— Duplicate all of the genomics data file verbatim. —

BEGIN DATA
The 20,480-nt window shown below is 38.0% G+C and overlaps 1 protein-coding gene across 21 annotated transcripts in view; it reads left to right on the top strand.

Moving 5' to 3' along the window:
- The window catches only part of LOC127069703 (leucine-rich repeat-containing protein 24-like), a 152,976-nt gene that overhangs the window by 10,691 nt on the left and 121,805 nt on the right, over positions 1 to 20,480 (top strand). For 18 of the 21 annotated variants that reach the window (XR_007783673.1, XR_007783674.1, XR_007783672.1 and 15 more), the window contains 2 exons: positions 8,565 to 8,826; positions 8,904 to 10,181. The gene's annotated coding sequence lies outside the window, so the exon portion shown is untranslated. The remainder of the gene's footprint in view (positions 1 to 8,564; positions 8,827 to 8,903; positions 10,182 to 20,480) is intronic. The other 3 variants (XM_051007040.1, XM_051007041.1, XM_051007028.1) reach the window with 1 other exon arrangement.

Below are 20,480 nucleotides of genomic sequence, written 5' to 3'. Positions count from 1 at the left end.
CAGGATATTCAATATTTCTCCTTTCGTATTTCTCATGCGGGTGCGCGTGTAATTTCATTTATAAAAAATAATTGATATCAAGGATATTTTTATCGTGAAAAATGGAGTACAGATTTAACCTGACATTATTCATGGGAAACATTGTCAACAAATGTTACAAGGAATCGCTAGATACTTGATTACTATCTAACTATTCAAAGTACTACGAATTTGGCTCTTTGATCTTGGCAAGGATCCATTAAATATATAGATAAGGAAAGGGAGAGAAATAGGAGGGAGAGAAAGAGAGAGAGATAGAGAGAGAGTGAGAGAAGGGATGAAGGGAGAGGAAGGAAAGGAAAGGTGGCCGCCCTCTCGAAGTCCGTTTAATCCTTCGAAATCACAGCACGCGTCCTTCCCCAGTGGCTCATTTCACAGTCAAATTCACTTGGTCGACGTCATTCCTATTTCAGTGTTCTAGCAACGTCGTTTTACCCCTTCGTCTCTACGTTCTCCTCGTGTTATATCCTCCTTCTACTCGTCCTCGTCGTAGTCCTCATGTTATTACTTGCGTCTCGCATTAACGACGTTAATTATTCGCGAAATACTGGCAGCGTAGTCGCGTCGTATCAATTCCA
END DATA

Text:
The 20,480-nt window shown below is 38.0% G+C and overlaps 1 protein-coding gene across 21 annotated transcripts in view; it reads left to right on the top strand.

Moving 5' to 3' along the window:
- The window catches only part of LOC127069703 (leucine-rich repeat-containing protein 24-like), a 152,976-nt gene that overhangs the window by 10,691 nt on the left and 121,805 nt on the right, over positions 1 to 20,480 (top strand). For 18 of the 21 annotated variants that reach the window (XR_007783673.1, XR_007783674.1, XR_007783672.1 and 15 more), the window contains 2 exons: positions 8,565 to 8,826; positions 8,904 to 10,181. The gene's annotated coding sequence lies outside the window, so the exon portion shown is untranslated. The remainder of the gene's footprint in view (positions 1 to 8,564; positions 8,827 to 8,903; positions 10,182 to 20,480) is intronic. The other 3 variants (XM_051007040.1, XM_051007041.1, XM_051007028.1) reach the window with 1 other exon arrangement.

Below are 20,480 nucleotides of genomic sequence, written 5' to 3'. Positions count from 1 at the left end.
CAGGATATTCAATATTTCTCCTTTCGTATTTCTCATGCGGGTGCGCGTGTAATTTCATTTATAAAAAATAATTGATATCAAGGATATTTTTATCGTGAAAAATGGAGTACAGATTTAACCTGACATTATTCATGGGAAACATTGTCAACAAATGTTACAAGGAATCGCTAGATACTTGATTACTATCTAACTATTCAAAGTACTACGAATTTGGCTCTTTGATCTTGGCAAGGATCCATTAAATATATAGATAAGGAAAGGGAGAGAAATAGGAGGGAGAGAAAGAGAGAGAGATAGAGAGAGAGTGAGAGAAGGGATGAAGGGAGAGGAAGGAAAGGAAAGGTGGCCGCCCTCTCGAAGTCCGTTTAATCCTTCGAAATCACAGCACGCGTCCTTCCCCAGTGGCTCATTTCACAGTCAAATTCACTTGGTCGACGTCATTCCTATTTCAGTGTTCTAGCAACGTCGTTTTACCCCTTCGTCTCTACGTTCTCCTCGTGTTATATCCTCCTTCTACTCGTCCTCGTCGTAGTCCTCATGTTATTACTTGCGTCTCGCATTAACGACGTTAATTATTCGCGAAATACTGGCAGCGTAGTCGCGTCGTATCAATTCCA